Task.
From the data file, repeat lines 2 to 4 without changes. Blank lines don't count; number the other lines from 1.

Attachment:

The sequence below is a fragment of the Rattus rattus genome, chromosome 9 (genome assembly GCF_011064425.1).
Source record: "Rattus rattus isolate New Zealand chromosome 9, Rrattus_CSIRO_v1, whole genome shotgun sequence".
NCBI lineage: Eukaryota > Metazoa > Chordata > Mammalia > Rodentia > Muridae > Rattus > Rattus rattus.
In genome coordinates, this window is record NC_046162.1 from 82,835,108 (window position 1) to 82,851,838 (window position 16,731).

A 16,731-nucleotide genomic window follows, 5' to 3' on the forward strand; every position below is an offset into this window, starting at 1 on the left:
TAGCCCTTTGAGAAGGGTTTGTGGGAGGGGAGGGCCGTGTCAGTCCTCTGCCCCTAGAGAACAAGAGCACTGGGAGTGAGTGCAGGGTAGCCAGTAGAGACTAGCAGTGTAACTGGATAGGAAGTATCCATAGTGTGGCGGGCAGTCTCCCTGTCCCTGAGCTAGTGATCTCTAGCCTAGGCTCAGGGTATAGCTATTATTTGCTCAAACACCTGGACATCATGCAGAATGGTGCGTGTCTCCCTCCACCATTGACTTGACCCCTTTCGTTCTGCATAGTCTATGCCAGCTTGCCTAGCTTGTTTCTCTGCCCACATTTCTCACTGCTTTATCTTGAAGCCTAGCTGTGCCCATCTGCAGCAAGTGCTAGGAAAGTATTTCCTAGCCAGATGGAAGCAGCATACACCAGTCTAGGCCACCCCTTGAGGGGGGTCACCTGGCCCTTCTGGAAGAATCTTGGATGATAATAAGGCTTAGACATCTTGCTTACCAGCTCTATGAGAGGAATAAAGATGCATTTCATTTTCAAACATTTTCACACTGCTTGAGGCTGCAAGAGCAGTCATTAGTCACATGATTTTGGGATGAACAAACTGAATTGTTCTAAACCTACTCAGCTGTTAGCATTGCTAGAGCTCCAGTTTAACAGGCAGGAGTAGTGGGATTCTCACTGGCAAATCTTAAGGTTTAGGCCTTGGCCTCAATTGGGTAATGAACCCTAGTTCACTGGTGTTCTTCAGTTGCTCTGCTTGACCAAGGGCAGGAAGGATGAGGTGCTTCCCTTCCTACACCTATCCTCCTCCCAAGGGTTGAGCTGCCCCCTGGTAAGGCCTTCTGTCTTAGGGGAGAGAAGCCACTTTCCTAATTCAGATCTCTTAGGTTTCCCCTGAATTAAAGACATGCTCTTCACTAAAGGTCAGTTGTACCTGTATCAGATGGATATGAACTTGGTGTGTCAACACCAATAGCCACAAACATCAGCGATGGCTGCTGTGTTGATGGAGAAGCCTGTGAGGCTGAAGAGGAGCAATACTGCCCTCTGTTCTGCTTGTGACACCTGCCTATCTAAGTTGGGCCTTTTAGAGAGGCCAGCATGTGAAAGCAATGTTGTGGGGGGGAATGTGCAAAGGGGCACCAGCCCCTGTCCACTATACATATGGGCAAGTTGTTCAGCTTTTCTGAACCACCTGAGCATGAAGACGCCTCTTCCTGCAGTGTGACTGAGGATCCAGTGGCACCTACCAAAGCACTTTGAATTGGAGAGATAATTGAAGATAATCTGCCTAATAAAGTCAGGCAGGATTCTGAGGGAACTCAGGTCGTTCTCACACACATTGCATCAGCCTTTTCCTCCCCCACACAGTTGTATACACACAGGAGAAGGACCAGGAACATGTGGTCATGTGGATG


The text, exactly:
Source record: "Rattus rattus isolate New Zealand chromosome 9, Rrattus_CSIRO_v1, whole genome shotgun sequence".
NCBI lineage: Eukaryota > Metazoa > Chordata > Mammalia > Rodentia > Muridae > Rattus > Rattus rattus.
In genome coordinates, this window is record NC_046162.1 from 82,835,108 (window position 1) to 82,851,838 (window position 16,731).